Cheating indeed is rampant in many Chinese universities. But you can hardly speak for all of them. The Chinese person closest to me, for example, attended university here and since we'd known each other for a long time, I got a very good feel for exactly how her classes and work went. She didn't do any cheating. Heck, I was even allowed to attend her graduation ceremony in person, that's how close I was with her and her university. I'm aware that cheating is an important consideration - one of the most important ones for me - but a key to knowing which places, courses and students don't meet is insider knowledge and friendships with students.

    No offence to you, but honestly, how would I get the money to study in the US? It's not hard to be financially capable in China as a foreigner, but I could never imagine having the money to study in the US, great programs or not.

    you can buy a degree buy a gpa buy a transcript buy anything
    Rather surprised by your blanket statements for someone who has passed HSK 10 and is doing research at Peking. Not that I'm trying to put down your ability at all, but you sound a bit bitter. And besides, I asked someone else a question but you'd rather pick an argument, nay slate me for my personal choice. What do you really know about me? You'd be wrong if you think I'm here under some illusion, my reasons for being here have taken several years of consideration. Anyway that statement is a rather laughable exaggeration, and if you really know your stuff about China, you know that too. Perhaps the most corrupt local government officials try to do so to illegally boost their children (mostly it's stealing the education records of better students), but certainly not your average Chinese graduate.

    I'd rather not turn this thread into an off-topic argument, in fact we're both veering well off this topic's purpose. No-named degree? As I said, Xiamen Uni isn't a no-name place, and I spent plenty of time contacting universities in the UK - Sheffield, SOAS, etc - who answered that a degree from there fits fine into their consideration of a good Chinese university should I apply for a Master's in the future. A manager from Huawei in the UK said that if I graduated from Xia Da and contacted her, she'd bring me in for an interview for a good grad job. So you see, it really depends on what you're looking for in the future. I'm looking for a China-oriented career, and I didn't mention in China specifically.

    As I said, there are differences in how one would study Chinese literature in the US and in China. In the US you'd obviously have to learn Chinese before you head into Chinese literature, like in the UK I presume. Studying Chinese literature in China is the same as how a Chinese student would study. Like an English-speaking student would study English literature in the UK or elsewhere. In China you'd go into far more depth, obviously. No, the south does not speak standard Mandarin in general, but that doesn't mean I'm not being taught it or don't speak it.

    So anyway, thanks for the slating, name-calling and blanket statements. "Token Laowai" is just what other foreigners pull when they've had a bad day and want to put down someone else for little decent reason. Oh, and could you at least put some tones with that pinyin sentence? Not even the Chinese people I asked to read this post can understand what you're trying to express.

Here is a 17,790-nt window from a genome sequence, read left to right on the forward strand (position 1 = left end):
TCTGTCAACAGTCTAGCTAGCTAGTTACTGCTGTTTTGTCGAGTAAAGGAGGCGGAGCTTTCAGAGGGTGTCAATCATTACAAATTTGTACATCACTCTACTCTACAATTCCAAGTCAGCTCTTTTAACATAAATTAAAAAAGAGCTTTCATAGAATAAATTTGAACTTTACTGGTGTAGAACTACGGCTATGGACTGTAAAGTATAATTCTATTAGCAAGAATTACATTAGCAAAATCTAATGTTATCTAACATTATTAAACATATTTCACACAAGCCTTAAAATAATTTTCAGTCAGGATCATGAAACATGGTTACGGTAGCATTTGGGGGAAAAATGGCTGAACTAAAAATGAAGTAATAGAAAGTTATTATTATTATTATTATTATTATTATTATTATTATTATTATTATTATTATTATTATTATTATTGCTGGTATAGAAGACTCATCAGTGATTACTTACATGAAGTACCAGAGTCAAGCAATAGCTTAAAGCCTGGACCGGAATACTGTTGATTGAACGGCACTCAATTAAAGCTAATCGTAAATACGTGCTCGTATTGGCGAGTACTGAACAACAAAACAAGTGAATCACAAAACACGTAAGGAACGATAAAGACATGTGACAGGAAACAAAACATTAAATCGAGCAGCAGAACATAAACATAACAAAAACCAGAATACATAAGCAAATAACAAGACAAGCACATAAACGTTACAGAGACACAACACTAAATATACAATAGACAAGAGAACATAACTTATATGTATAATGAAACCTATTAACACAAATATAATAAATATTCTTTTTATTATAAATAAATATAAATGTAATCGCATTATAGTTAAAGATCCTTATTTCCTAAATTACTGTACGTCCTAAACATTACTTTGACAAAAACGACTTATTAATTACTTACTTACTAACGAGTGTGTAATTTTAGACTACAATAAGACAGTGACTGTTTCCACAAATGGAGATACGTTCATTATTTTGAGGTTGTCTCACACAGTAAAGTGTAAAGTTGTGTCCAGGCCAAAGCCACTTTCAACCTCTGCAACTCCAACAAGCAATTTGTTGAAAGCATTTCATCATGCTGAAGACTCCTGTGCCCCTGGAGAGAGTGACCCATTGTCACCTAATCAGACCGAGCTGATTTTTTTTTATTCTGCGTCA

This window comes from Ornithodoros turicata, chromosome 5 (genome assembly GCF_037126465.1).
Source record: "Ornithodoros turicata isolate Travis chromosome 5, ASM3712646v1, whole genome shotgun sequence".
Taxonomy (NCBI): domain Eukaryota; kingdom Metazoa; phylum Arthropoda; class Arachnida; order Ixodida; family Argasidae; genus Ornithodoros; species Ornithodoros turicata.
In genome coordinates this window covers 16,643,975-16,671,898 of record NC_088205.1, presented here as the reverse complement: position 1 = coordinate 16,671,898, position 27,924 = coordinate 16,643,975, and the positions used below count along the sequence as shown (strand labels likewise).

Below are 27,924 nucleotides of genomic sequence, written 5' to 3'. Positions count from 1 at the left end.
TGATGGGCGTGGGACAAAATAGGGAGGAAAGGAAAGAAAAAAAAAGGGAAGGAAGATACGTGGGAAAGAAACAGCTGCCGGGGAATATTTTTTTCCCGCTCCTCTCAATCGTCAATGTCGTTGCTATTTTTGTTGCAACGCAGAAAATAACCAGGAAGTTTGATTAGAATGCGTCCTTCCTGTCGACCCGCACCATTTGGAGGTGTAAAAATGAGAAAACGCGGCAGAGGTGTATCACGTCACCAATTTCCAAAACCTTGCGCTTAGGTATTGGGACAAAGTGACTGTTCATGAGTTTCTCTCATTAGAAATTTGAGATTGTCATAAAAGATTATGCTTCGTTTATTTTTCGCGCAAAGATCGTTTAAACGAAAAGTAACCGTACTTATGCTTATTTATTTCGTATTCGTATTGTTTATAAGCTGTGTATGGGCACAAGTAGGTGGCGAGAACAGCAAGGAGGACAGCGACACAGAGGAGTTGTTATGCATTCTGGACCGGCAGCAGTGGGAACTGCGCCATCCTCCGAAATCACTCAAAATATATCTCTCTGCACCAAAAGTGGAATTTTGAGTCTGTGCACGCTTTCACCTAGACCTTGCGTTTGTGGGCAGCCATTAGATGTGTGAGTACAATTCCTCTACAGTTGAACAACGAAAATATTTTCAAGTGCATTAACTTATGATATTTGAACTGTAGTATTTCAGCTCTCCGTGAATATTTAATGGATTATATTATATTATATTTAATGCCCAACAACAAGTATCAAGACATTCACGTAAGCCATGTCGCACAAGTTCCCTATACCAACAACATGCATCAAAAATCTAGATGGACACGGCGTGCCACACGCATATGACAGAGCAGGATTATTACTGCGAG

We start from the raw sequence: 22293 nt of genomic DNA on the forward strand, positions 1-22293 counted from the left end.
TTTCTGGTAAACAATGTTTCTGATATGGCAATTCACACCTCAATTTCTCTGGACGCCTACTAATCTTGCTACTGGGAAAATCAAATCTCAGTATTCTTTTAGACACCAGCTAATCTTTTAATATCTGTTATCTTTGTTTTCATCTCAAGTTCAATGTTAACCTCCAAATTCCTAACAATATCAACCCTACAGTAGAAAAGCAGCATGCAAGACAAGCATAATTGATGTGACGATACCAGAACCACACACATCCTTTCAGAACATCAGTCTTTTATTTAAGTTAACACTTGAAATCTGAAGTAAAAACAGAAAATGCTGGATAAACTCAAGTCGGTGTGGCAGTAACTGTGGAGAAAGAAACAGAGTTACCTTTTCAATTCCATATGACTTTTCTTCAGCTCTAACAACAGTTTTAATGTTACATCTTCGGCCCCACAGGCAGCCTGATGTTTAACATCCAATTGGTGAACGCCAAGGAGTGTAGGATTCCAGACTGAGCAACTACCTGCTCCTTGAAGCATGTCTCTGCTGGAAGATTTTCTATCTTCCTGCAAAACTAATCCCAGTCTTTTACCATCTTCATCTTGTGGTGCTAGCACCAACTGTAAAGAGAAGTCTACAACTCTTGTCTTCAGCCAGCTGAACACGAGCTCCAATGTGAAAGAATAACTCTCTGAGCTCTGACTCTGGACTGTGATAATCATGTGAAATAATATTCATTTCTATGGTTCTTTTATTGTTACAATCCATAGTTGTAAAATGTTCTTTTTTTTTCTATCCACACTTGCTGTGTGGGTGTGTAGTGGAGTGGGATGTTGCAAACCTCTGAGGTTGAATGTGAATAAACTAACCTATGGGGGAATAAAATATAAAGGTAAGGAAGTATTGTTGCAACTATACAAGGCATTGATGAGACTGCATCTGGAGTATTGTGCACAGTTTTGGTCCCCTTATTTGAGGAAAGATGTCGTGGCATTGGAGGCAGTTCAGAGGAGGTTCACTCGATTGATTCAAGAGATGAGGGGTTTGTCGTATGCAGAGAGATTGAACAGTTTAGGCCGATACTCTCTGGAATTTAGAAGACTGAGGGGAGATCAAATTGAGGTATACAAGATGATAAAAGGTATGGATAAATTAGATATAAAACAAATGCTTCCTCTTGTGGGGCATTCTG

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    W/e Dude I am highly suspect of any "foreigners" chinese that claims to be at a below top 5 university. I am not bitter at all just observant. Even my own colleagues have admitted that they have on more than one occasion been accosted by students that have asked to buy. If you really need tones then you are no way ready for any university. And honestly its a bit bizarre. I don't know how long you've been in China buddy but you are naive and very arrogant. You can ask a chinese friend what does "bai mian" mean (and if you need tones for that there is no way in hell you got and HSK 5). SO lets be frank, you can't get into a british uni so you want to boost up the ego, my RA calls people like you paper baskets and its quite understandable. But then again the British have always been arrogant when it comes to China so it shouldn't be surprising its continued. And Token laowai is quite adequate description of a foreigner with no chu xi that gets an ego boost by saying NI HAO MA decently... but then again its for "personal" reasons. I meet plenty of you paper baskets at PKU that decide to take the exam for entrance to PKU and then complain when they get rejected. Maybe xiamen doesn't check to see if an individual is at a certain level but Im sure SOAS and sheffield will.
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    (Original post by PKU_Research007)
    Why would you go to a Chinese university for undergrad.....:confused: unless it was tsinghua peking university or fudan its not worth it.
    HKU is a seriously good uni, plus HK is a awesome city. Its ranked higher than most UK Universities and top in Asia (if you believe the stats.)
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    I do fully see the point in going to HKU - I even like their library and am thinking of doing a PhD there (as if they'd ever accept me ). But... when it comes to mainland China, well, I was considering to do a Masters/PhD there, at some of the universities mentioned above (originally I thought that there's no sense in doing it at a non top 5/7 university).

    What I was told by academics at SOAS and Warwick that all have been to mainland Chinese universities for numerous visits or have taught there for some time was: don't do it (and most had a somewhat irritated expression when saying that). It's not worth it, the academic education even at the best couple of universities is at best average to UK standards and it's basically just a waste of time if I want to stay in academia or want to "show off" my China knowledge after having lived/studied there for 2-4 years to companies/organisations that have a clue about Chinese education. I was rather irritated at first but kind of started to understand them after having talked to a couple of Chinese students I know and that have studied at these kind of universities before. Last but not least, I was told, a degree from globally renowned universities will make it easier for you to find a well-paid job in China, no matter in which sector you wanted to work. <- just hear-say but I do believe them to have a point.